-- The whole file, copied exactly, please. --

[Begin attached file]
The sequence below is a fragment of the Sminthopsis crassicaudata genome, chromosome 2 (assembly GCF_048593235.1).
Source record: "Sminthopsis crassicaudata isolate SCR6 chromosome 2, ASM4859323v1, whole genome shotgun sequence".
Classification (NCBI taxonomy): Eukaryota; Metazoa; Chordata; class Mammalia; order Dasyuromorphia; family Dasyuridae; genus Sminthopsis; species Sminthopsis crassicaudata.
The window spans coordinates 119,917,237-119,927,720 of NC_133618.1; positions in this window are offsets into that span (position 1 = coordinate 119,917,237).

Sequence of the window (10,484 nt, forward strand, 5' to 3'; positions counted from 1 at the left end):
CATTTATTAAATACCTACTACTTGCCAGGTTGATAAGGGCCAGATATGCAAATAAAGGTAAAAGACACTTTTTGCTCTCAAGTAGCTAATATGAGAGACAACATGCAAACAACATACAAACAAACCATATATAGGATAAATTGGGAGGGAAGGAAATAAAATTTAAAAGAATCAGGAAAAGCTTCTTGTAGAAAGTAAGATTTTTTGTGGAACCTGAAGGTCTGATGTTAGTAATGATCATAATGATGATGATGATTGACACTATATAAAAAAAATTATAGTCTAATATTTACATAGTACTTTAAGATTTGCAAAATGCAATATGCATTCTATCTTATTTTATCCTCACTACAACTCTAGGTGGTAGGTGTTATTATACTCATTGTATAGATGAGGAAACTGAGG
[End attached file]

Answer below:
The sequence below is a fragment of the Sminthopsis crassicaudata genome, chromosome 2 (assembly GCF_048593235.1).
Source record: "Sminthopsis crassicaudata isolate SCR6 chromosome 2, ASM4859323v1, whole genome shotgun sequence".
Classification (NCBI taxonomy): Eukaryota; Metazoa; Chordata; class Mammalia; order Dasyuromorphia; family Dasyuridae; genus Sminthopsis; species Sminthopsis crassicaudata.
The window spans coordinates 119,917,237-119,927,720 of NC_133618.1; positions in this window are offsets into that span (position 1 = coordinate 119,917,237).

Sequence of the window (10,484 nt, forward strand, 5' to 3'; positions counted from 1 at the left end):
CATTTATTAAATACCTACTACTTGCCAGGTTGATAAGGGCCAGATATGCAAATAAAGGTAAAAGACACTTTTTGCTCTCAAGTAGCTAATATGAGAGACAACATGCAAACAACATACAAACAAACCATATATAGGATAAATTGGGAGGGAAGGAAATAAAATTTAAAAGAATCAGGAAAAGCTTCTTGTAGAAAGTAAGATTTTTTGTGGAACCTGAAGGTCTGATGTTAGTAATGATCATAATGATGATGATGATTGACACTATATAAAAAAAATTATAGTCTAATATTTACATAGTACTTTAAGATTTGCAAAATGCAATATGCATTCTATCTTATTTTATCCTCACTACAACTCTAGGTGGTAGGTGTTATTATACTCATTGTATAGATGAGGAAACTGAGG